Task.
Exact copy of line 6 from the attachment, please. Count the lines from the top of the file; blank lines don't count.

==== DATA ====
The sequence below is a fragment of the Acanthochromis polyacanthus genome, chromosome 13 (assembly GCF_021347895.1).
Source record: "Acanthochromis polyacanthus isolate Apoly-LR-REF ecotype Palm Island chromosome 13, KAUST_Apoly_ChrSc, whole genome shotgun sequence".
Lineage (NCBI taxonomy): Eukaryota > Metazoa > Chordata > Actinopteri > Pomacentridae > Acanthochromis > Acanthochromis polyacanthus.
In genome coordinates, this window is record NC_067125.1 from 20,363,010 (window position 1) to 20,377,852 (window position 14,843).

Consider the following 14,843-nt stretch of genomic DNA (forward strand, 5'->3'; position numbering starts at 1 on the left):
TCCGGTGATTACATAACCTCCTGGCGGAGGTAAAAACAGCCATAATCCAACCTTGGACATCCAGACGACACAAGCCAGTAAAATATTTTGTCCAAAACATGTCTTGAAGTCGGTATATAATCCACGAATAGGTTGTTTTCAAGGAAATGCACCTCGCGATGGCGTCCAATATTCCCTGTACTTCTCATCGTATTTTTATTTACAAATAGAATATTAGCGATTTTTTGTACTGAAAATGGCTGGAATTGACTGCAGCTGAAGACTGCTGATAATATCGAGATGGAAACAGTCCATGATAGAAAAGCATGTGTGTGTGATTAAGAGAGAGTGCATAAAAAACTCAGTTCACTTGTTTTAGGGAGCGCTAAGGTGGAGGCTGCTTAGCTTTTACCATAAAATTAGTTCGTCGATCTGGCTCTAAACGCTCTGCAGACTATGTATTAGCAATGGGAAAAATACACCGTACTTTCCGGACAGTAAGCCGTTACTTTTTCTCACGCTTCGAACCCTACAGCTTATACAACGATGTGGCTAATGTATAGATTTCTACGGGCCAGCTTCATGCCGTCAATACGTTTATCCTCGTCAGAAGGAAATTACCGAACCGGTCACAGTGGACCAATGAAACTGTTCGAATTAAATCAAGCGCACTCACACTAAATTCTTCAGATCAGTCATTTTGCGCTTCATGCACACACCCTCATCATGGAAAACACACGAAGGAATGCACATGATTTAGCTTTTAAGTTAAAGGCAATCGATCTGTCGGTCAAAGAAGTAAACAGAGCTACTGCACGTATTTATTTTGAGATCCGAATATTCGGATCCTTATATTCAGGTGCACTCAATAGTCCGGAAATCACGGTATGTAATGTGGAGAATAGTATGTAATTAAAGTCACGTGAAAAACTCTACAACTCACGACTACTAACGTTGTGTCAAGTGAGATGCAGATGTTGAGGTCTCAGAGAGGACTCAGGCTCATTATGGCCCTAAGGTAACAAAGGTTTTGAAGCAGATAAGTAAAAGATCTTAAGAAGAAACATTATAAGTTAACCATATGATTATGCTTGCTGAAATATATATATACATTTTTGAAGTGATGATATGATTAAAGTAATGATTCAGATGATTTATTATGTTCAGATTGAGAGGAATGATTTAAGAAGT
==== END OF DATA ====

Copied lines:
TCCGGTGATTACATAACCTCCTGGCGGAGGTAAAAACAGCCATAATCCAACCTTGGACATCCAGACGACACAAGCCAGTAAAATATTTTGTCCAAAACATGTCTTGAAGTCGGTATATAATCCACGAATAGGTTGTTTTCAAGGAAATGCACCTCGCGATGGCGTCCAATATTCCCTGTACTTCTCATCGTATTTTTATTTACAAATAGAATATTAGCGATTTTTTGTACTGAAAATGGCTGGAATTGACTGCAGCTGAAGACTGCTGATAATATCGAGATGGAAACAGTCCATGATAGAAAAGCATGTGTGTGTGATTAAGAGAGAGTGCATAAAAAACTCAGTTCACTTGTTTTAGGGAGCGCTAAGGTGGAGGCTGCTTAGCTTTTACCATAAAATTAGTTCGTCGATCTGGCTCTAAACGCTCTGCAGACTATGTATTAGCAATGGGAAAAATACACCGTACTTTCCGGACAGTAAGCCGTTACTTTTTCTCACGCTTCGAACCCTACAGCTTATACAACGATGTGGCTAATGTATAGATTTCTACGGGCCAGCTTCATGCCGTCAATACGTTTATCCTCGTCAGAAGGAAATTACCGAACCGGTCACAGTGGACCAATGAAACTGTTCGAATTAAATCAAGCGCACTCACACTAAATTCTTCAGATCAGTCATTTTGCGCTTCATGCACACACCCTCATCATGGAAAACACACGAAGGAATGCACATGATTTAGCTTTTAAGTTAAAGGCAATCGATCTGTCGGTCAAAGAAGTAAACAGAGCTACTGCACGTATTTATTTTGAGATCCGAATATTCGGATCCTTATATTCAGGTGCACTCAATAGTCCGGAAATCACGGTATGTAATGTGGAGAATAGTATGTAATTAAAGTCACGTGAAAAACTCTACAACTCACGACTACTAACGTTGTGTCAAGTGAGATGCAGATGTTGAGGTCTCAGAGAGGACTCAGGCTCATTATGGCCCTAAGGTAACAAAGGTTTTGAAGCAGATAAGTAAAAGATCTTAAGAAGAAACATTATAAGTTAACCATATGATTATGCTTGCTGAAATATATATATACATTTTTGAAGTGATGATATGATTAAAGTAATGATTCAGATGATTTATTATGTTCAGATTGAGAGGAATGATTTAAGAAGT